Finance minister’s recent call to lower rates has revived expectations for cut in interest rate.
The strong pitch by Corporate India on the need to cut interest rates notwithstanding, indications are that the Reserve Bank of India may not oblige in the near term.
The RBI which has already indicated that “it is too early for celebrations” and that “inflation has a long way to go”, has been draining liquidity from the system through its open market operations. The RBI has already conducted five reverse repo auctions between October 29 and November 5 to enable banks park close to Rs 1,45,000 crore with the central bank. It has planned another Rs 25,000 crore reverse repo auction on Friday. Banks are sitting on excess liquidity, indicating that demand for credit has fallen.
This is even as consumer price inflation, which at 6.46 per cent in September, had slowed to its lowest level since the data was first published in January 2012. Local banks are awash with liquidity and the yield on the 10-year benchmark bonds declined to over one-year low levels of 8.20 per cent, contributing to the clamour for a rate cut. The RBI had hiked repo rate by 75 basis points to 8 per cent between September 2013 and January 2014. Since then, it has been maintaining the 8 per cent level to check inflation.
“I agree with the RBI observation it’s too early to celebrate. The base effect will come into play from next month… last year at the same time inflation was at around 12 per cent. The US quantitative easing issue is yet to come. It’s too early to say time has come for the rate cut,” said Krishnamurthy Harihar, Treasurer, Firstrand Bank.
VG Kannan, MD & group executive, State Bank of India, said, “Markets are expecting a rate cut. Commercial paper rates and bond yields have fallen. And banks are carrying surplus liquidity.” Many banks have slashed the deposit rate in the wake of declining credit offtake. According to Radhika Rao, Economist, DBS Bank, pressure is mounting on the RBI to cut rates at its upcoming review meeting in early December, but the central bank may not be swayed by the base effects-driven softening of inflation. Finance minister Arun Jaitley’s recent call to lower rates to encourage construction activity has revived expectations of a rate cut.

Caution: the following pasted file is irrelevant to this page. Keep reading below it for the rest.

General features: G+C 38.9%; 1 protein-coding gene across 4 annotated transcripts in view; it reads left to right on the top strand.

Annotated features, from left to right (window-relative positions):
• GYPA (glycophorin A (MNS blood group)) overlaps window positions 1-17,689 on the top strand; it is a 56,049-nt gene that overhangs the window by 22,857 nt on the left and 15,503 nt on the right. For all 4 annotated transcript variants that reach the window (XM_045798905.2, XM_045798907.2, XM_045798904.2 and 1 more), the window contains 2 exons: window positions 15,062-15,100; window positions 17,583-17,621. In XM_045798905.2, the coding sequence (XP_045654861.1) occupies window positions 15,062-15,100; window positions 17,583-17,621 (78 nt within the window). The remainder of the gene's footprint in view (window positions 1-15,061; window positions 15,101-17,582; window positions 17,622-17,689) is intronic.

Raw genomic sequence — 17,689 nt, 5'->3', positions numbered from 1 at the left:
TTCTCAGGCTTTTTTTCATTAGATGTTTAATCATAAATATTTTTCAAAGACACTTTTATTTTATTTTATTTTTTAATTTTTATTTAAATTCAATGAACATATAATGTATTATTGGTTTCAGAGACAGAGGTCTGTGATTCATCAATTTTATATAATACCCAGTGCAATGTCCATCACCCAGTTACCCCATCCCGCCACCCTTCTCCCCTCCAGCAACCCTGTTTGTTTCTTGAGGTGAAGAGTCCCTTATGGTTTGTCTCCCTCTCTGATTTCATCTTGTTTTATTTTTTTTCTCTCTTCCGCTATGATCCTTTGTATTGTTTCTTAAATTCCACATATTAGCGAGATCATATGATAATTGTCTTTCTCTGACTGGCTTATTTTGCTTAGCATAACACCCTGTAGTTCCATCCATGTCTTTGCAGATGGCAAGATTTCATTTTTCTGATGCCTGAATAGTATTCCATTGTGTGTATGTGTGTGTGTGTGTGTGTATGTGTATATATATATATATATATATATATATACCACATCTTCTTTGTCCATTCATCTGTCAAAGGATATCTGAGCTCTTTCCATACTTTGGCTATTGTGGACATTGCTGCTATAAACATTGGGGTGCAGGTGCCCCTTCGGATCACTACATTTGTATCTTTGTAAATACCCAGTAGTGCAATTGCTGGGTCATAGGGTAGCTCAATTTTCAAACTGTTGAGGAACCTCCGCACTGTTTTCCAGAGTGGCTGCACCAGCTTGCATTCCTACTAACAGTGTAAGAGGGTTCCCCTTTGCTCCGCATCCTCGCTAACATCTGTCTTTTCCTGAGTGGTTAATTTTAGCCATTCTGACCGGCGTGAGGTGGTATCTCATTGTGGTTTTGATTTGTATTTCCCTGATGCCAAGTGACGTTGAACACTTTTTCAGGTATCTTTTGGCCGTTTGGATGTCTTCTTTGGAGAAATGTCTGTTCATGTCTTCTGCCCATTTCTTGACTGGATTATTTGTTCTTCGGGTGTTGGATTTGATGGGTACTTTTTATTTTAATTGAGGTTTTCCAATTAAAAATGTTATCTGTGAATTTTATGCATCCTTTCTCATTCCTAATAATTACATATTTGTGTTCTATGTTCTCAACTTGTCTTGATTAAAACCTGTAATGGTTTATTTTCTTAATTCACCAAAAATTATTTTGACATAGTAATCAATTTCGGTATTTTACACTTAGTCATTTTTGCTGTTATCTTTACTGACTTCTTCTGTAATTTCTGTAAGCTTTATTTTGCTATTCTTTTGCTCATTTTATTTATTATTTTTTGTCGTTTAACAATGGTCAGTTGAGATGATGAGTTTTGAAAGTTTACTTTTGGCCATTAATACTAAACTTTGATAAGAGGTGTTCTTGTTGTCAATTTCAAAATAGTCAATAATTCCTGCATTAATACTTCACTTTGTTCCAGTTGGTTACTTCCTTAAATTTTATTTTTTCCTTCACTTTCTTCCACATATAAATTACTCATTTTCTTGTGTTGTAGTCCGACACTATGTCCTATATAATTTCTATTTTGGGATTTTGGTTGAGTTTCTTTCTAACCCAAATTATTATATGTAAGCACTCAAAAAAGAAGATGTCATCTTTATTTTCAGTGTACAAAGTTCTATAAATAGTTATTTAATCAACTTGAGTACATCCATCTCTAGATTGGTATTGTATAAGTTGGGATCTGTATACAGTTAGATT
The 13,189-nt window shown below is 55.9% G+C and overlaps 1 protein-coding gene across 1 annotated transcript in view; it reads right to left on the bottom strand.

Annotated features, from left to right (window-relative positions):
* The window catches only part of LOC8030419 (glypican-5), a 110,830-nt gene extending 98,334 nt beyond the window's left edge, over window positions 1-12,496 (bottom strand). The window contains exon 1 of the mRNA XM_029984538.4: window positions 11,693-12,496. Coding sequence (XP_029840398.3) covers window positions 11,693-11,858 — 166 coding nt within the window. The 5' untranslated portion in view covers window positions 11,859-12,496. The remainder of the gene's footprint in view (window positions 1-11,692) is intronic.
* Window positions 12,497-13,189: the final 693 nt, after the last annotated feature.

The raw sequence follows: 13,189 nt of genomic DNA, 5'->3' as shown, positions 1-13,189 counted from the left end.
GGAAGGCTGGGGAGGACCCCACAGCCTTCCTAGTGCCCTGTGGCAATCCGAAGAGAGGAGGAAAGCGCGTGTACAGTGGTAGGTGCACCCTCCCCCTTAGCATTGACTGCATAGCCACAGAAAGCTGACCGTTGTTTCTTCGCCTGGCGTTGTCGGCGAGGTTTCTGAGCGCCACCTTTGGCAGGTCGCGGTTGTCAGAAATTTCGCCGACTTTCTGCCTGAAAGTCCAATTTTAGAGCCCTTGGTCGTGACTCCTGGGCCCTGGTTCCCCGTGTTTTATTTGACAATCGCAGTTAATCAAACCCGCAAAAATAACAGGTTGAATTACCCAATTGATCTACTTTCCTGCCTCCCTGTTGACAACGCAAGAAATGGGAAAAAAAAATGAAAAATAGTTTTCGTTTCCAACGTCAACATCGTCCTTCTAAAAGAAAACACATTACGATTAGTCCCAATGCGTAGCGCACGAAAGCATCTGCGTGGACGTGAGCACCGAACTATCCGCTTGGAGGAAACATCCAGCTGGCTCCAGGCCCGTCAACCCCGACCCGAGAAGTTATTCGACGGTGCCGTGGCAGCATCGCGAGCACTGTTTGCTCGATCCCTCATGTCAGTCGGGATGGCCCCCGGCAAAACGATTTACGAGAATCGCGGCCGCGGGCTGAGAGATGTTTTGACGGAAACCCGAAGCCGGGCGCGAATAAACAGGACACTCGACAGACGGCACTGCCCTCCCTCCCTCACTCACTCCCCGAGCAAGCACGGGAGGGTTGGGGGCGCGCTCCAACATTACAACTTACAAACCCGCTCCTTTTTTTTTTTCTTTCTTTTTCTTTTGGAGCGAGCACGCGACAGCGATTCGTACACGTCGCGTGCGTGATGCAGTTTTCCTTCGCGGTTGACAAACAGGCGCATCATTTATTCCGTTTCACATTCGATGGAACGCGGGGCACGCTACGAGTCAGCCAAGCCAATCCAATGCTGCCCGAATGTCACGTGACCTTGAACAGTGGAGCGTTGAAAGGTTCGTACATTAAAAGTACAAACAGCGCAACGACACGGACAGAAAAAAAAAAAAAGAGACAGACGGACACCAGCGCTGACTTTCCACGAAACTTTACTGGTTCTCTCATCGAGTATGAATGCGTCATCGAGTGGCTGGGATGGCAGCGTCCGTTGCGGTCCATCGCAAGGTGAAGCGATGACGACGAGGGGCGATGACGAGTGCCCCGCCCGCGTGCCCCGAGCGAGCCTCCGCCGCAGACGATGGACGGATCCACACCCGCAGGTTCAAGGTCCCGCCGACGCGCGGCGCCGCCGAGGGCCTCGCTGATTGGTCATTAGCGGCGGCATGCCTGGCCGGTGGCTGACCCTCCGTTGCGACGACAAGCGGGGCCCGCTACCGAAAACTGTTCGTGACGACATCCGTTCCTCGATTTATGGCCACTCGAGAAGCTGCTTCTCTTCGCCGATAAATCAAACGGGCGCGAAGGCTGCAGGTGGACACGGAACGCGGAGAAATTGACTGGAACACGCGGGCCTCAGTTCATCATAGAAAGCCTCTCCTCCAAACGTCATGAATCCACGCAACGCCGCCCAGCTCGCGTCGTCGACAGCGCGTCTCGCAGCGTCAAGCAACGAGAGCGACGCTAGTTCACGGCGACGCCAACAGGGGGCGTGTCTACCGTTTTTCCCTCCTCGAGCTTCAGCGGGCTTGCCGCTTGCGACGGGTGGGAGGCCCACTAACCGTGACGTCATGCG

This is not surprising. In fact, analysts expect calls for rate cuts to intensify as the December rate review approaches, when weak September quarter GDP numbers and further softening in consumer price index (CPI) inflation will be on hand. Against this backdrop of weak growth and falling inflation, the Reserve Bank of India (RBI) is likely to face mounting pressure to ease rates at the December meeting. That said, the RBI will look past these base-effect swings to focus on anchoring inflationary expectations and ensuring medium-term stability.
Will a rate cut boost investment? “To be sure, the monetary policy tool of cutting the interest rate is conventionally used to energise a flagging economy. But this does not hold true under all circumstances. Our study shows that factors behind the recent slowdown in economic growth and investment in India have little to do with high interest rates,” Crisil said in a study.
The fact that the central bank is unlikely to abandon its anti-inflationary stance in a hurry is also a factor of the ‘base effect’, which is a determining factor in the slide in inflation during the current fiscal and is unlikely to wear off conclusively until March 2015, as captured in the accompanying chart. The result being that the CPI may climb back to around the 8 per cent mark by the end of this fiscal (March 2015), despite the tempering of food prices expected in the next couple of months. Against this backdrop, the RBI is expected to likely to keep the repo rate unchanged until early next fiscal, by when any lasting improvement in the inflation outlook is expected.